The All Blacks benefit when Beauden Barrett is made to struggle

The Crusaders shut down Beauden Barrett in Christchurch on Saturday.
KAI SCHWOERER/GETTY IMAGES

The Crusaders shut down Beauden Barrett in Christchurch on Saturday.

OPINION: There is a pattern emerging with Beauden Barrett but it is neither revelatory nor particularly worrisome.

When the team in which he plays struggles, especially in the contact zone, so does the No 10. 

Think back not only to Saturday night against the Crusaders but the Chiefs in Hamilton in March. Or the Wallabies at Eden Park in October, last year when his goalkicking also deserted him and the All Blacks called Aaron Cruden from the bench to restore some order.

Beauden Barrett is tackled by Codie Taylor.
GETTY IMAGES

Beauden Barrett is tackled by Codie Taylor.

It would be a concern if this was unique to him but this is the life of the No 10.

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When the All Blacks and Dan Carter were undone by the Wallabies' line speed in Sydney in 2015 prior to the World Cup the masses called the knacker's yard to alert them to the imminent arrival of a washed-up great. Instead, his subsequent performances at the World Cup proved that you don't stop learning even as a 30-something.

And so it is with Barrett. The Hurricanes No 10 is spectacular but he is not the finished product. His peak may not be until 2019. He is learning as he goes and the road will at times get bumpy so it is time to calm down and stop chewing on fingernails every time a team puts him under pressure. 

In fact, there is nothing he needs more now than some tough games. The All Blacks' wise men will be hoping he gets put under more pressure when the Hurricanes host the Chiefs on June 9, the last game in the New Zealand Super rugby conference before the British and Lions arrive with a gameplan to shut down his space. 

If there is one thing that would be worrying them at present it is not the injuries and certainly not a few tough nights for Barrett, it is the lack of competition from the South African and Australian teams. 

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Defensively, they have either been waving the New Zealand teams through with their lack of physicality or displaying such tactical naivety that Mitre 10 Cup sides could work them out.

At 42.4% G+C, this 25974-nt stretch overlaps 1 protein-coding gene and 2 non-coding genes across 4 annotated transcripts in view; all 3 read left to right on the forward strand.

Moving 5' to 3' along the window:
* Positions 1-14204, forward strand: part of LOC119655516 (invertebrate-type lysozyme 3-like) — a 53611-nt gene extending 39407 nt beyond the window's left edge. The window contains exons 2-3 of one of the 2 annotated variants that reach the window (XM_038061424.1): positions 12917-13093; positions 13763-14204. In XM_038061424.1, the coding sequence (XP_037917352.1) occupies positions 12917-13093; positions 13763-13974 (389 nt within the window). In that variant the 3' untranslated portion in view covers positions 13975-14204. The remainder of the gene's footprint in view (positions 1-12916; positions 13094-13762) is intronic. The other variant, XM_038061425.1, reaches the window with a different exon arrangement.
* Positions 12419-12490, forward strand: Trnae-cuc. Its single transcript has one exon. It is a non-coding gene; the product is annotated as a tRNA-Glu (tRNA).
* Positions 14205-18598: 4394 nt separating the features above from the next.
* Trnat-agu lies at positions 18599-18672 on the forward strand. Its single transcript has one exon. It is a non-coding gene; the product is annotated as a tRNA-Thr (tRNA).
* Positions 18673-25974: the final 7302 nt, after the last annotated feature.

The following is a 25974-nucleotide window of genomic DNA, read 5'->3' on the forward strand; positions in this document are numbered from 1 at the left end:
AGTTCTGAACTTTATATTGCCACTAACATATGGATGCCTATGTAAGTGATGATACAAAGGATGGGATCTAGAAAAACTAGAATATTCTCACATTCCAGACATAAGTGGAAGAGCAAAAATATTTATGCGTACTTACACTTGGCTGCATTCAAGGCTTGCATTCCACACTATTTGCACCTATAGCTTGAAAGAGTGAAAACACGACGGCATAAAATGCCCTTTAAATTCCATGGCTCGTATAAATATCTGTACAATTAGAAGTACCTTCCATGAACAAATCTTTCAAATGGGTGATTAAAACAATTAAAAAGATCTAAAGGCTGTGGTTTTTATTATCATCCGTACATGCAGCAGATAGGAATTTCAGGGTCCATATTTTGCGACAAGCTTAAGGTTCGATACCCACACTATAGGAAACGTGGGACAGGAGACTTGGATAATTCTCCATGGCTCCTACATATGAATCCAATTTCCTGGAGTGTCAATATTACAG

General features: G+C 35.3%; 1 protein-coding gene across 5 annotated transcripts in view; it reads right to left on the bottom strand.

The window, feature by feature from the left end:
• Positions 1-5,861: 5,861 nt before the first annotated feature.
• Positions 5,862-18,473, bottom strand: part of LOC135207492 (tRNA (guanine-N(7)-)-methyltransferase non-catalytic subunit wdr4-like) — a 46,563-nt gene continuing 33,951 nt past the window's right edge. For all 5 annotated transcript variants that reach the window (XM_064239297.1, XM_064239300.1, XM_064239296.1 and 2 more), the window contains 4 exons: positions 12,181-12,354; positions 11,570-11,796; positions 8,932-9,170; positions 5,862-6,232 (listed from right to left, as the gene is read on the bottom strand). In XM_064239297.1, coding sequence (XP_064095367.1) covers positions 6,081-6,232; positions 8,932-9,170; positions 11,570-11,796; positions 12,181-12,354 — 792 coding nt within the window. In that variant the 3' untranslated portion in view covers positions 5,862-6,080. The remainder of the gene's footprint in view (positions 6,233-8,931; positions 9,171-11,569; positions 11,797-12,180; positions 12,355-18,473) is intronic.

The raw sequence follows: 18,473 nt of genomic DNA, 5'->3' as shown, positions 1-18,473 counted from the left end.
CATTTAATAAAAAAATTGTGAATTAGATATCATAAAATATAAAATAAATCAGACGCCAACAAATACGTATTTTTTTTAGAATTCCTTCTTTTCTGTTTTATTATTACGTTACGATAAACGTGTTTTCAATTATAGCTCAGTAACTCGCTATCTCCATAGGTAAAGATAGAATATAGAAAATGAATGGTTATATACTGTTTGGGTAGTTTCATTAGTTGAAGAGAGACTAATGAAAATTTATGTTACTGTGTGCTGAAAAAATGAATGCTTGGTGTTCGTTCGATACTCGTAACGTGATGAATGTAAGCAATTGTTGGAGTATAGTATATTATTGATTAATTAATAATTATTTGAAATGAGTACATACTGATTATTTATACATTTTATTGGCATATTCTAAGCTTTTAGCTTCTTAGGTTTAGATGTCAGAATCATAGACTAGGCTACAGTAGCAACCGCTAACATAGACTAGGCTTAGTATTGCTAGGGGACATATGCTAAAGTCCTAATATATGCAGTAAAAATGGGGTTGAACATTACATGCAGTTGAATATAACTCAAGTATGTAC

Take the Hurricanes' win against the Stormers two weeks ago for example. For a lot of that game the Stormers were superior physically but they defended so narrowly that a player with far less skill than Barrett could have exploited them.

They signposted that weakness too, one week earlier. Against the Crusaders in Christchurch they left so much room on the outside that George Bridge just had to hold his width and fall over the try-line when his midfielders found him with two long passes (Crusaders centre Jack Goodhue, incidentally, is an All Black within two years, maximum).

So while Barrett's cross-kicks against the Stormers were easy on the eye their relevance in the context of the Lions were limited.

They will defend differently and have picked players in the back three whose back-field coverage and aerial skills are excellent. The pictures we see in Super Rugby are not the ones we'll get when Warren's boys arrive.

Of course, the All Blacks will pick Barrett at No 10 against the Lions. But they will be all the better if he starts that series a little on edge, having been in situations where he has been made to adapt.

That's what the Crusaders did on Saturday night and the Chiefs before him in round three. They should be thanked for their service.

As for the Hurricanes, there is one thing they can do to assist. Hand Barrett the kicking tee, starting against the Cheetahs on Saturday. It is time the conductor took full control of the orchestra.

 - Stuff

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